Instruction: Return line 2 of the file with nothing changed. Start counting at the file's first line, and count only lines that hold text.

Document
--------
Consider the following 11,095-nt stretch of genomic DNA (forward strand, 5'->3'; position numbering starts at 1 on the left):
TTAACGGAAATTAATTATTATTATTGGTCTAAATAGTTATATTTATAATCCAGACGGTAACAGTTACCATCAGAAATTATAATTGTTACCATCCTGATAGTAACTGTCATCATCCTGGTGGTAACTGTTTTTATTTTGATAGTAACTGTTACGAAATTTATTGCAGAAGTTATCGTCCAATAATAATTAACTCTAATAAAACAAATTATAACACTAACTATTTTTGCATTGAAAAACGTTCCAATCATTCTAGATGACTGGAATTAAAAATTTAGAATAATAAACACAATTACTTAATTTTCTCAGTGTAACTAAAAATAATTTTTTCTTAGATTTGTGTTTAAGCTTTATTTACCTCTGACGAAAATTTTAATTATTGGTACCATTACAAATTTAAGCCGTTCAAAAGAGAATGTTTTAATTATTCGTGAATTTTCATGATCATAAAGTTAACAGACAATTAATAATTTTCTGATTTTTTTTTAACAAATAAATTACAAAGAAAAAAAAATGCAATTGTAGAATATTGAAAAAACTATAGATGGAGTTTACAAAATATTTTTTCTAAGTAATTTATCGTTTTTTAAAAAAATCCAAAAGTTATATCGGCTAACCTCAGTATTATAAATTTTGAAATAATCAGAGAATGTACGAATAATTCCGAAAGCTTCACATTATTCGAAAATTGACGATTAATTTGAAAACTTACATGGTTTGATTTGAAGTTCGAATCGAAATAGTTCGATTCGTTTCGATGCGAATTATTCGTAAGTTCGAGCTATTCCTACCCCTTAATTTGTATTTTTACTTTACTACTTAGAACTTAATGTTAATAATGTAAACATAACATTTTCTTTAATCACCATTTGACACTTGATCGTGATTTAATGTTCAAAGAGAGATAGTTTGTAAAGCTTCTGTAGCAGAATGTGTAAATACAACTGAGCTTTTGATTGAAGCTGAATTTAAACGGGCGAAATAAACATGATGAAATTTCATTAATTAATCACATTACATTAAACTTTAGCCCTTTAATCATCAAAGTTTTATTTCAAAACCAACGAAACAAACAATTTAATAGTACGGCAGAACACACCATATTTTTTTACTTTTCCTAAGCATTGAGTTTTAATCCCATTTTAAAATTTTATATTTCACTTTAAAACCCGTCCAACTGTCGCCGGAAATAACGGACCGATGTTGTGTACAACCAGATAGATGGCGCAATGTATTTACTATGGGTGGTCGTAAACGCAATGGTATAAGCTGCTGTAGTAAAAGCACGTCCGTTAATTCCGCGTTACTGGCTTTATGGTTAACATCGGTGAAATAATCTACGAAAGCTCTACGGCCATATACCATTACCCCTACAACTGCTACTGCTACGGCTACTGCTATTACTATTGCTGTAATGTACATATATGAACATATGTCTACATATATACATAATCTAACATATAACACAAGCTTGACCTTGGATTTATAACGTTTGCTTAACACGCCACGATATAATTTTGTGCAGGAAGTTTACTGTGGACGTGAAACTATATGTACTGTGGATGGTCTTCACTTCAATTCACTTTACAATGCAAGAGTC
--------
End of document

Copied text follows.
TTAACGGAAATTAATTATTATTATTGGTCTAAATAGTTATATTTATAATCCAGACGGTAACAGTTACCATCAGAAATTATAATTGTTACCATCCTGATAGTAACTGTCATCATCCTGGTGGTAACTGTTTTTATTTTGATAGTAACTGTTACGAAATTTATTGCAGAAGTTATCGTCCAATAATAATTAACTCTAATAAAACAAATTATAACACTAACTATTTTTGCATTGAAAAACGTTCCAATCATTCTAGATGACTGGAATTAAAAATTTAGAATAATAAACACAATTACTTAATTTTCTCAGTGTAACTAAAAATAATTTTTTCTTAGATTTGTGTTTAAGCTTTATTTACCTCTGACGAAAATTTTAATTATTGGTACCATTACAAATTTAAGCCGTTCAAAAGAGAATGTTTTAATTATTCGTGAATTTTCATGATCATAAAGTTAACAGACAATTAATAATTTTCTGATTTTTTTTTAACAAATAAATTACAAAGAAAAAAAAATGCAATTGTAGAATATTGAAAAAACTATAGATGGAGTTTACAAAATATTTTTTCTAAGTAATTTATCGTTTTTTAAAAAAATCCAAAAGTTATATCGGCTAACCTCAGTATTATAAATTTTGAAATAATCAGAGAATGTACGAATAATTCCGAAAGCTTCACATTATTCGAAAATTGACGATTAATTTGAAAACTTACATGGTTTGATTTGAAGTTCGAATCGAAATAGTTCGATTCGTTTCGATGCGAATTATTCGTAAGTTCGAGCTATTCCTACCCCTTAATTTGTATTTTTACTTTACTACTTAGAACTTAATGTTAATAATGTAAACATAACATTTTCTTTAATCACCATTTGACACTTGATCGTGATTTAATGTTCAAAGAGAGATAGTTTGTAAAGCTTCTGTAGCAGAATGTGTAAATACAACTGAGCTTTTGATTGAAGCTGAATTTAAACGGGCGAAATAAACATGATGAAATTTCATTAATTAATCACATTACATTAAACTTTAGCCCTTTAATCATCAAAGTTTTATTTCAAAACCAACGAAACAAACAATTTAATAGTACGGCAGAACACACCATATTTTTTTACTTTTCCTAAGCATTGAGTTTTAATCCCATTTTAAAATTTTATATTTCACTTTAAAACCCGTCCAACTGTCGCCGGAAATAACGGACCGATGTTGTGTACAACCAGATAGATGGCGCAATGTATTTACTATGGGTGGTCGTAAACGCAATGGTATAAGCTGCTGTAGTAAAAGCACGTCCGTTAATTCCGCGTTACTGGCTTTATGGTTAACATCGGTGAAATAATCTACGAAAGCTCTACGGCCATATACCATTACCCCTACAACTGCTACTGCTACGGCTACTGCTATTACTATTGCTGTAATGTACATATATGAACATATGTCTACATATATACATAATCTAACATATAACACAAGCTTGACCTTGGATTTATAACGTTTGCTTAACACGCCACGATATAATTTTGTGCAGGAAGTTTACTGTGGACGTGAAACTATATGTACTGTGGATGGTCTTCACTTCAATTCACTTTACAATGCAAGAGTC